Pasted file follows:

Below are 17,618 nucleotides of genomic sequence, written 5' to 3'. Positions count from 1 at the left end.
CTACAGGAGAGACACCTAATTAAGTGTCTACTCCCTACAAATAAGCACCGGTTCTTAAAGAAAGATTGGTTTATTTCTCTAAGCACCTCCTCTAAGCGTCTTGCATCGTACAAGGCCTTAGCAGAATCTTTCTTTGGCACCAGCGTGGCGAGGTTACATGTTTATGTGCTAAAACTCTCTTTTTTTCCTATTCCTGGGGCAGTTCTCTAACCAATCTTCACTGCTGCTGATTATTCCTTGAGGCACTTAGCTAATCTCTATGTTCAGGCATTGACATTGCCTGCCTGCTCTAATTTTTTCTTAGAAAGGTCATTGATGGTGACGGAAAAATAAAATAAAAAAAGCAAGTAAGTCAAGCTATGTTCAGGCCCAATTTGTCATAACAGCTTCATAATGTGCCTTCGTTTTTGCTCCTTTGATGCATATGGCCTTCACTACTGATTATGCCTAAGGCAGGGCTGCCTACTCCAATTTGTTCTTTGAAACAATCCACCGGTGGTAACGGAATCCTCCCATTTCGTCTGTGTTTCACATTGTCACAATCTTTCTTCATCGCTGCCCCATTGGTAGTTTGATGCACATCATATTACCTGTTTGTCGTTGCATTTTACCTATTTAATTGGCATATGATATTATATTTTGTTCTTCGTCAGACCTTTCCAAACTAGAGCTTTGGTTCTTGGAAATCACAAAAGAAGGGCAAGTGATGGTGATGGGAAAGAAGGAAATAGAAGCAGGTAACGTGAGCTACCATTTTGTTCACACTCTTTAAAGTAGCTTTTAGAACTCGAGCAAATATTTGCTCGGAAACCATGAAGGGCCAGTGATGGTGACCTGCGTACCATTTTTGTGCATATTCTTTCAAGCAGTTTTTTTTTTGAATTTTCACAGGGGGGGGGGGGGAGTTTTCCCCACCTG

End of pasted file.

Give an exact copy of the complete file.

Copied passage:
Below are 17,618 nucleotides of genomic sequence, written 5' to 3'. Positions count from 1 at the left end.
CTACAGGAGAGACACCTAATTAAGTGTCTACTCCCTACAAATAAGCACCGGTTCTTAAAGAAAGATTGGTTTATTTCTCTAAGCACCTCCTCTAAGCGTCTTGCATCGTACAAGGCCTTAGCAGAATCTTTCTTTGGCACCAGCGTGGCGAGGTTACATGTTTATGTGCTAAAACTCTCTTTTTTTCCTATTCCTGGGGCAGTTCTCTAACCAATCTTCACTGCTGCTGATTATTCCTTGAGGCACTTAGCTAATCTCTATGTTCAGGCATTGACATTGCCTGCCTGCTCTAATTTTTTCTTAGAAAGGTCATTGATGGTGACGGAAAAATAAAATAAAAAAAGCAAGTAAGTCAAGCTATGTTCAGGCCCAATTTGTCATAACAGCTTCATAATGTGCCTTCGTTTTTGCTCCTTTGATGCATATGGCCTTCACTACTGATTATGCCTAAGGCAGGGCTGCCTACTCCAATTTGTTCTTTGAAACAATCCACCGGTGGTAACGGAATCCTCCCATTTCGTCTGTGTTTCACATTGTCACAATCTTTCTTCATCGCTGCCCCATTGGTAGTTTGATGCACATCATATTACCTGTTTGTCGTTGCATTTTACCTATTTAATTGGCATATGATATTATATTTTGTTCTTCGTCAGACCTTTCCAAACTAGAGCTTTGGTTCTTGGAAATCACAAAAGAAGGGCAAGTGATGGTGATGGGAAAGAAGGAAATAGAAGCAGGTAACGTGAGCTACCATTTTGTTCACACTCTTTAAAGTAGCTTTTAGAACTCGAGCAAATATTTGCTCGGAAACCATGAAGGGCCAGTGATGGTGACCTGCGTACCATTTTTGTGCATATTCTTTCAAGCAGTTTTTTTTTTGAATTTTCACAGGGGGGGGGGGGGAGTTTTCCCCACCTG